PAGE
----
A chorus of hatred

US Representative Rashida Tlaib’s duplicitous depiction of the meaning of ”from the river to the sea, Palestine will be free,” is insulting to anyone whose cerebral cortex is still intact and functioning. She claims that the mantra is an aspirational call for freedom, human rights, and peaceful coexistence, not death, destruction, or hate, when in fact it is a chorus of hatred calling for the elimination of Israel.

For those still not convinced how Tlaib’s deceitful take on the chant is a lie, and one that incites for the elimination of the only Jewish state among twenty-seven countries whose national religion is Islam, one need only look at the banners held by the protesters marching in lock-step to that hateful refrain. Some placards and posters include, “Hitler Was Right, “Get the Ovens Ready,” “Zionists are Nazis,” and “Rid the World of Jews.” They are just a few of the kind of banners hoisted among a sea of calls for the elimination of Jews, Israel and Zionists.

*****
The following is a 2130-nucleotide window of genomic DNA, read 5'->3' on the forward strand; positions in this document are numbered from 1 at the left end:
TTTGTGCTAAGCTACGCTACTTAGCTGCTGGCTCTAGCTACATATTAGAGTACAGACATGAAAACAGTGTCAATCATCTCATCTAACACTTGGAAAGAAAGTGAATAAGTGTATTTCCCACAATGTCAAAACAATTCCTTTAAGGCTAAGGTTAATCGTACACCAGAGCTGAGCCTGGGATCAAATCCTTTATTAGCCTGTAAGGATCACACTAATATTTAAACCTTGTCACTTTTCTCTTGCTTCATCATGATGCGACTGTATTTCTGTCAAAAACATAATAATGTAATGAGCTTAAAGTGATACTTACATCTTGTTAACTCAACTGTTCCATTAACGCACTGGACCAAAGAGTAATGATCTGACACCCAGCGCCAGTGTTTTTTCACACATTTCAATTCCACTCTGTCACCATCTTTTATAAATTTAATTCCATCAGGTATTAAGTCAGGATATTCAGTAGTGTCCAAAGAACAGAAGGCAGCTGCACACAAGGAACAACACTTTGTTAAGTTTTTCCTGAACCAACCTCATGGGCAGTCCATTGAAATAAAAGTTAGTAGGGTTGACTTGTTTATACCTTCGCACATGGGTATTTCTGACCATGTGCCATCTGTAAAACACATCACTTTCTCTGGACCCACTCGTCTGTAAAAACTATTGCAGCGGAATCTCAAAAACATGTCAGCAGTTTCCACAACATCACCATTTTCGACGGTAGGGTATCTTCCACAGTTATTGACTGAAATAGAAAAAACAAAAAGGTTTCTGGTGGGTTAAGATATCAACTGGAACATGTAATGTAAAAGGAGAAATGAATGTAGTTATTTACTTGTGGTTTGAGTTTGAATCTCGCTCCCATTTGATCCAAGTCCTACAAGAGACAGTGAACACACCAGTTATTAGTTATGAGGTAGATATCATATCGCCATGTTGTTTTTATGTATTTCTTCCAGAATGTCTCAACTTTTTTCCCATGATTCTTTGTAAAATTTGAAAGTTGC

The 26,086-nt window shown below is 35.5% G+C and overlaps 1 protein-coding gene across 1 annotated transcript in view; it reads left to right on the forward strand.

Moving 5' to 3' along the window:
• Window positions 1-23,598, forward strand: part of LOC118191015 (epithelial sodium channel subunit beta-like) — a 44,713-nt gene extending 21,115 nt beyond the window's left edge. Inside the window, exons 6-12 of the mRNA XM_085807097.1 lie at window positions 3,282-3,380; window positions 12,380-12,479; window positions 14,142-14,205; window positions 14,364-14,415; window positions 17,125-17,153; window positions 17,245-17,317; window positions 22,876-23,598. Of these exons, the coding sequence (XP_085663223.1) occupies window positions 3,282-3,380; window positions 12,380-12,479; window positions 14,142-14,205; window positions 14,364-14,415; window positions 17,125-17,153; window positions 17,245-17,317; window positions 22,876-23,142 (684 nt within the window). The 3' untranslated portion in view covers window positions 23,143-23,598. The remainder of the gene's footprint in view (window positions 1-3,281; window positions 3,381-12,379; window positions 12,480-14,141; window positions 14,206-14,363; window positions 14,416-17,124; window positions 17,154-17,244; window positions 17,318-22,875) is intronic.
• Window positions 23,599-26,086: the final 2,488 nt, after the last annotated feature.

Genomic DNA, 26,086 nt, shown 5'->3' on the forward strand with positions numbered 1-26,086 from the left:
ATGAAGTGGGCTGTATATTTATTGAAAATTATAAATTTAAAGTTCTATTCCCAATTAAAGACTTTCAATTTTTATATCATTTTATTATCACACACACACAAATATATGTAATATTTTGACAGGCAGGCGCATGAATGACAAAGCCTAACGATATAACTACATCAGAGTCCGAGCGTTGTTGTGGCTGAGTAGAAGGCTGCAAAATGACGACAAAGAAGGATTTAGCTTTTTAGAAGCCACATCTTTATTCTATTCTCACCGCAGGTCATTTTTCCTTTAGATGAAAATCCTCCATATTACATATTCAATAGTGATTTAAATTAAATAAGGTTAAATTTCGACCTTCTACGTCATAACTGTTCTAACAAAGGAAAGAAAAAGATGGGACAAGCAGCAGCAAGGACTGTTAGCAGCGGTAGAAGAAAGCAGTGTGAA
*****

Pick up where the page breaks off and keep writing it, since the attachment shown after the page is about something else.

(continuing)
I fully understand why Tlaib holds the views of Jew hatred with which she and considerable numbers of Muslims hold. Indoctrinated from birth, with antisemitic tropes, canards and libels, emanating from home, from school, from the streets, and from government policy, one could expect no other outcome. Their leaders’ default excuse for failing to address the needs of their people, is to find a scapegoat, and what better group than the Jews, who represent the antithesis of everything the indoctrinated antisemites believe about them.

Tlaib may represent her constituents, but she does not represent America’s founding Judeo-Christian values. Neither do those who support her, vote for her, and join her in that refrain of Jew hatred, “from the river to the see,” as they cheer, hand out sweets, and celebrate the atrocities, and crimes against humanity, committed by Hamas terrorists against Israel’s civilian population.

About the Author
Since retiring from IBM Steve Wenick has served as a freelance book reviewer for HarperCollins Publishing and Simon & Schuster. His reviews and articles have appeared in The Jerusalem Post, The Algemeiner, Jerusalem Online, Philadelphia Inquirer, Attitudes Magazine, and The Jewish Voice of Southern New Jersey. Steve and his wife are residents of Voorhees, New Jersey.
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